Just a few blocks over from the Hypogeum are the Tarxien Temples.

Seen on the walk to the Temples:

Most excellent door knocker

Back to the Temples:


The complex was discovered by a ploughing farmer in 1913 and was later excavated by the same fellow who oversaw the works at the Hypogeum.


The Tarxien Temples are a grouping of three temples (known as East, South and Central Temples) and were built at different times, the oldest in the same era as the Hypogeum.

New walkways being constructed while the 3 yr old strolls 

It's not really known what exactly they were used for (religious, political, economical reasons?) but they were communal centres. Relics have shown there were also most likely animal sacrifices in the South Temple. 

Altar depicting animals near where sacrifice remains/tools were found

The temple culture ended abruptly (as I mentioned with the Hypogeum's creators) however the Tarxien complex saw further use in the Bronze Age when it was turned into a crematory/cemetery.

She's got legs (and not much else)

After our morning among the ruins we headed further south for lunch in the fishing village of Marsaxlokk.


It's only a small spot but perfect for a seafood lunch by the ocean.


The bay is full of traditional, brightly-coloured Maltese fishing boats, called luzzu.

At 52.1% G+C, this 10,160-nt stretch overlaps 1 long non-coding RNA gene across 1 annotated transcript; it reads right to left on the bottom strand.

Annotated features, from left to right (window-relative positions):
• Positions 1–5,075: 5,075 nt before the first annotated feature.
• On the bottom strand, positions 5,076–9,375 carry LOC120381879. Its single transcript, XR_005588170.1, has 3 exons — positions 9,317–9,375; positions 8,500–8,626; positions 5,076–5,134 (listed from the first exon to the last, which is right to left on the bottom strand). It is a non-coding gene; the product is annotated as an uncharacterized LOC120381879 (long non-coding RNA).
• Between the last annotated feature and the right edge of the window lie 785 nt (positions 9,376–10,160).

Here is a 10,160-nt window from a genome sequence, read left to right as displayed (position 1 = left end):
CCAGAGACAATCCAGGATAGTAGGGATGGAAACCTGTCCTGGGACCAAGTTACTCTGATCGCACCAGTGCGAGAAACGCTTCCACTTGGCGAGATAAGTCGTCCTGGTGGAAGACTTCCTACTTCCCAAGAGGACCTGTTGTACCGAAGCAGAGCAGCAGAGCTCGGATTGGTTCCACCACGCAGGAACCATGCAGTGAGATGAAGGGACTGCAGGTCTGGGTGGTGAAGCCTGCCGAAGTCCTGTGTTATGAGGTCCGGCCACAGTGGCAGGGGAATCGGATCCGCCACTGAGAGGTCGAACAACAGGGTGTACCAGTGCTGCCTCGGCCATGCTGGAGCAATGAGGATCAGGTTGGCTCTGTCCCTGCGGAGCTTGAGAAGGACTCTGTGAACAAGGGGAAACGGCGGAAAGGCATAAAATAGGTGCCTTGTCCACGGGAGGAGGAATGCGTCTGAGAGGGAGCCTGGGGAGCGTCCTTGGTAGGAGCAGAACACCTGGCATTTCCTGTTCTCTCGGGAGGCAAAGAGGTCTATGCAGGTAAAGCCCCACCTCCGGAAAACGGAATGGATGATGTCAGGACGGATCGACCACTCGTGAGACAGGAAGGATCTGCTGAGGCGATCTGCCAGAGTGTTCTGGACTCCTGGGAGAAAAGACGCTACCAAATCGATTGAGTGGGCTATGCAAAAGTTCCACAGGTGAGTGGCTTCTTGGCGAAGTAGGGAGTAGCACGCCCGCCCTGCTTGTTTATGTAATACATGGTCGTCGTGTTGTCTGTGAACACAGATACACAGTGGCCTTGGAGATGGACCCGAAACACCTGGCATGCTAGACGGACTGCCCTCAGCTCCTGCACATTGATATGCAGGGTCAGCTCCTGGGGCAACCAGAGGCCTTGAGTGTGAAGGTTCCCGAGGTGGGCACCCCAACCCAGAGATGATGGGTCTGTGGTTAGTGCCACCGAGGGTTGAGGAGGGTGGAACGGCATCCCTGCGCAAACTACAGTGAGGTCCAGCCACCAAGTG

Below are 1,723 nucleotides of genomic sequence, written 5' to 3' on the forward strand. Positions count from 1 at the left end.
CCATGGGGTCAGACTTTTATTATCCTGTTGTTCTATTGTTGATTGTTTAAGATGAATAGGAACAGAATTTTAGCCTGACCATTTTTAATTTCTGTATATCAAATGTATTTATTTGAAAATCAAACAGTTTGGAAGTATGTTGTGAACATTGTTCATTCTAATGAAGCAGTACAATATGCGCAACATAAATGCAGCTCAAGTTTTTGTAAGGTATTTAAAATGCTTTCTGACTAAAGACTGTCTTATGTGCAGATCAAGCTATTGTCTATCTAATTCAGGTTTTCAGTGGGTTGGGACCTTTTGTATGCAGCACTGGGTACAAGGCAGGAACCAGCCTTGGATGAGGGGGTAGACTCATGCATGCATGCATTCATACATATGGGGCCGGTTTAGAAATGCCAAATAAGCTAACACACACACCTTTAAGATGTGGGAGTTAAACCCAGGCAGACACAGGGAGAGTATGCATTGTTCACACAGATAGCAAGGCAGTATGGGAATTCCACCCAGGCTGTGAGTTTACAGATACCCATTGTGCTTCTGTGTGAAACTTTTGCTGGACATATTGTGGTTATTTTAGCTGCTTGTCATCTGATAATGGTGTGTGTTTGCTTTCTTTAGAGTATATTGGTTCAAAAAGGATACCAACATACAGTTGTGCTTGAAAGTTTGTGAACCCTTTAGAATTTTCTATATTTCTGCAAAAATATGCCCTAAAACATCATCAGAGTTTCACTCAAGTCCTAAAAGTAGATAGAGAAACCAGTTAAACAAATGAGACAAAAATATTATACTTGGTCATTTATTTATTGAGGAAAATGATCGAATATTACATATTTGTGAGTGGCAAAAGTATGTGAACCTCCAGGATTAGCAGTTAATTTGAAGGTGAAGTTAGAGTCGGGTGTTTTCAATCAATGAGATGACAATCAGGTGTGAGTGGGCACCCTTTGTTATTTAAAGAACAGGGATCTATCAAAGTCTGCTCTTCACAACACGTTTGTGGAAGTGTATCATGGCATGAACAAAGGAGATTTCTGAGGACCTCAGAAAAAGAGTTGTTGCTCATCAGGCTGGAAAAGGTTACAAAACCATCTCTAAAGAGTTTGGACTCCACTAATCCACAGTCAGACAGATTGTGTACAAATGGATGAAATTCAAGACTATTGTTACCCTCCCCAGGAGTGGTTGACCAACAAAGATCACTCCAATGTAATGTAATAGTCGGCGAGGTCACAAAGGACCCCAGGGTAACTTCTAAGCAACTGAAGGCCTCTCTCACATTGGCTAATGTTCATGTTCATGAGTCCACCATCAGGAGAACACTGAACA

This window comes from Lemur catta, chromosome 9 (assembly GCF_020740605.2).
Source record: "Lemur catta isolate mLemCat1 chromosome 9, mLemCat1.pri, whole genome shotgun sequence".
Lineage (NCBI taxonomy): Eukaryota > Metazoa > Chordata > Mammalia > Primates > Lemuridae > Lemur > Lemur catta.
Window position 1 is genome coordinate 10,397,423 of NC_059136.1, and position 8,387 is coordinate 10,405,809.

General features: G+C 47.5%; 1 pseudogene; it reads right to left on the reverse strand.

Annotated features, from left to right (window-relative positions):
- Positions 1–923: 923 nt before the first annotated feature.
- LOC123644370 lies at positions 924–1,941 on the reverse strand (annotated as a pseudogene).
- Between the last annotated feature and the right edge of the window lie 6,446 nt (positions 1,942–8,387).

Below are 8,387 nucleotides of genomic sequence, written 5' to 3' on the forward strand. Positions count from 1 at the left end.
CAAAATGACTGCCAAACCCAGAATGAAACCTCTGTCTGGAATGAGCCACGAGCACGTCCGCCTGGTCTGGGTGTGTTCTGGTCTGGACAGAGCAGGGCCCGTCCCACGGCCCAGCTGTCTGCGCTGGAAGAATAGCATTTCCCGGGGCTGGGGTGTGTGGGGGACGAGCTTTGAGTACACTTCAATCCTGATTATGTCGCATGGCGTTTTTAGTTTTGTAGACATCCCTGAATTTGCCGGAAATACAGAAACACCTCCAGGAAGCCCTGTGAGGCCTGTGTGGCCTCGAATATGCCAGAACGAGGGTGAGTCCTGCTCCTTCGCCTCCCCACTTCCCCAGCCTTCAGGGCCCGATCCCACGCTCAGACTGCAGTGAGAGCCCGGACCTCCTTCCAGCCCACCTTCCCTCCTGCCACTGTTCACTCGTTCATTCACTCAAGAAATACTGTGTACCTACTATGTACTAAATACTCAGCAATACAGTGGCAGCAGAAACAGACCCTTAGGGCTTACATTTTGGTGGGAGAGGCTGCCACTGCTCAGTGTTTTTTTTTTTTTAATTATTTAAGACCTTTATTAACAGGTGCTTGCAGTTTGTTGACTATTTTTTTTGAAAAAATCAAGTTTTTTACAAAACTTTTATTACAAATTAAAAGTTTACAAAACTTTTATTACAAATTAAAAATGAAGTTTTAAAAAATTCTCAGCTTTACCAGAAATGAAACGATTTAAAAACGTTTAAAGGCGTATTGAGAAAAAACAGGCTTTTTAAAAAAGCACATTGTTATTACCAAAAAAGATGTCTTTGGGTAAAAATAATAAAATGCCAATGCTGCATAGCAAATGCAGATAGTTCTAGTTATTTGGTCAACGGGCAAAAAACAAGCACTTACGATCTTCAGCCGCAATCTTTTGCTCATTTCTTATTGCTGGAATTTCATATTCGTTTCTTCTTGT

Parents - you know when you nag your kids not to do something and they don't listen you?


Honey, please don't x, you might y
Sweetie, if you keep xing, you're gonna end up ying. 
Listen up kid: if you y, don't come crying to me. 

x = stand on the boat ramp runners
y = fall in the water


Well, y did indeed occur. The adjacent diners enjoyed the lunchtime show much more than a certain child enjoyed eating her meal in wet clothes.

Getting wet in 3...2...

Lesson learned?


We can only hope so.


Susan said...

Ha, ha, ha!!! You tell the story so well!! Sometimes they just have to learn the hard way! I hope it was only wet clothes that serious injury! Love the elephant knocker! Congrats on the 'top 25'!!

JoeinVegas said...

Wow, finally a consequence that came true!

Poppyprint said...

Another fab vacay post!!! You've sold me: I am putting Malta on our list for 20th anniversary trip with NO kids. yippee!!

Annie Cholewa said...

Congratulations on making the 25!

Next holiday abroad ... Malta ... I'm blaming you!

Teresa said...

Fascinating, indeed! Also the places you were able to take photos of. For several years now, I've been hunting a door knocker that would be a bit out of the ordinary but the lovely elephant might be too much for us up here in the north. BTW, I love the last photo. You certainly deserve to be among the top 25! said...

I love traveling with you.These photos are beautiful and the story was fun.

Eva said...

Such beautiful colours in Malta! The hypogeum sounds fascinating, but I'm not sure I would be able to last the whole tour without freaking out ...

Congratulations on making the list!! :-)

Sara Louise said...

I cannot believe she fell in!!! And I cannot wait to hear all about it tonight! x

Aidan said...

I love the statue of the fisherman. I am forwarding this post to my half Maltese friend. She will love it. As for your one girlie, at least the water was warm. She's an adventurer at heart!
A xo

Katy Cameron said...

Congrats on the top 25, and love the photos, especially that knocker. Particularly like the x and y-ing lol